NLG Home Game Change | Enabling DBV | Determining your SP and SS chip | Installing a Bell | Game Types

Ok, so what is all this business about what SP Game Chip and Reel chip you have? In a nutshell all S+ game logic is contained into two chips that hold machine functions and game reel definitions and payouts. The Game PROM (AKA SP Chip) is the chip that holds all machine logic programming. It tells the machine what to do and when to do it. The ever so infamous RNG (Random Number Generator) logic resides here. All setup instructions for the game are found in a file called a PSR (Program Summary Report). Thus if your game chip is an SP1271, you will nee a PSR1271.doc file to find out the different options for your game chip. This chip does not hold any paytable information or reel strip information. The game options are determinted by this chip in conjunction with the game type as defined by the other chip which is called a REEL chip (AKA SS Chip). This chip holds all the information related to the game kit theme on the machine. It tells the game how the virtual reel stops are configured and the paytable information. All possible winning combinations and their frequency can be found in a file that describes everything there is to know about this chip. This is the PAR (Paytable And Reel strip listin) file, and just like the game chip, the PAR file is named after the chip. So if your Reel chip is an SS4080, the PAR file is SS4080.txt

There are two ways to determine what your game and reel chip are. The first way is to remove your MPU board (that's the silver tray that you see in the game change) and just look for the chips and their labels. The second one does not involve any removal of parts. Just press the white test button (next to the power switch) enough times so that a 4 is displayed in your coins played window.


On the Winner paid window, you will see two numbers cycle. When the number is flushed to the left of the display, this is the game type. When the number is flushed to the right, it's the first 2 digits of the Reel Prom (most of the time this number is 00, as most reel prom numbers are under 9999). On the credits window, two numbers will alternate. The first number is the game prom number (this is displayed at the same time the game type is shown on the winner paid window). The second number is the last 4 digits of your Reel chip number. In the example below, you can see [00 ] [1271] and [ 00][4784]. This means that the current game is a type 0 game using an SP1271 game chip and running a SS4784 Reel prom.



You can find out what chips are available for your particular game on our on-line game bible. There's also a link in the main page. Select how many coins your game has and look for your game title. You will see a picture of the paytable and belly glass as well as the chip information. It will also tell you what game type it is. Here's a sample line:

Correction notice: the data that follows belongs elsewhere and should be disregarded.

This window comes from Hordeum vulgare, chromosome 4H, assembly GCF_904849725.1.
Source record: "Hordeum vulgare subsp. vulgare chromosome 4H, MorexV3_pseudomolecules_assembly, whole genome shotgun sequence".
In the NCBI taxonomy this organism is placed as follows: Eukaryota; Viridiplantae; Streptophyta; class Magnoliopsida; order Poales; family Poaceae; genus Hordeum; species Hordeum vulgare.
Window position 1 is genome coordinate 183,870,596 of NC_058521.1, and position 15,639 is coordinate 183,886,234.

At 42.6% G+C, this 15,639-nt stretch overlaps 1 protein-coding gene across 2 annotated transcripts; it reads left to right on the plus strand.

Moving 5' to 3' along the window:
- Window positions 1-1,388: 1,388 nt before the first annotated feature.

Prog#'s Max%
(1st. Coin)
Hit Freq (Stops) Top Award
(Hits/Cycle)
2nd Award
(Hits/Cycle)
Win Freq

SS4784

97.417 (97.059)

14.234

(72)ABC

1000/2000/4000 (4)

900/1800/2700 (14)

7.03

 

The first column displays the chips available, in our sample line, it's the same as the one in the pictures. The number of available reel chips changes depending on the game title. The second column displays the payback percentage for max coins played and in parenthesis single coin. It's then followed by the Hit frequency, which is how many times you will get some sort of payout out of every 100 spins. Then comes the stops. On the S+ there are only 22 reel positions on the physical reel strip, but the REEL table can define up to 256 virtual positions for each reel, this means that any one position on the physical reel can have more than 1 virtual stop, and this is the case. On our sample there are 72 stops. This number determines the game cycle, which is the total number of different combinations in the game. A 72 stop game has a cycle of 72x72x72 (stops times number of reels), thus this game has 373,248 virtual combinations. This game cycle is merely a description of combinations possible, it does not mean that the game will go 1 combination at a time until it gets to 373,248 and start over, but rather that over several MILLION pulls, mathematically speaking you will hit the top award in this case 4 times every 373,248 spins. The ABC means that all 3 physical strips are different, if all three strips were to be identical it would be AAA. Note that just because the physical strips are alike, does not mean that the virtual stops are the same for all three reels, they are in fact different in all games. The next is the top award for each coin played, in this case 3 coins, 3 different awards, followed by the number of hits per game cycle. The next column is the 2nd top award, and again followed by hits per game cycle. The last number is the win frequency which is an average of how many times you need pull the handle to get a win. The lower this number, the more often the machine pays off. This number is the reciprocal of the Hit frequency.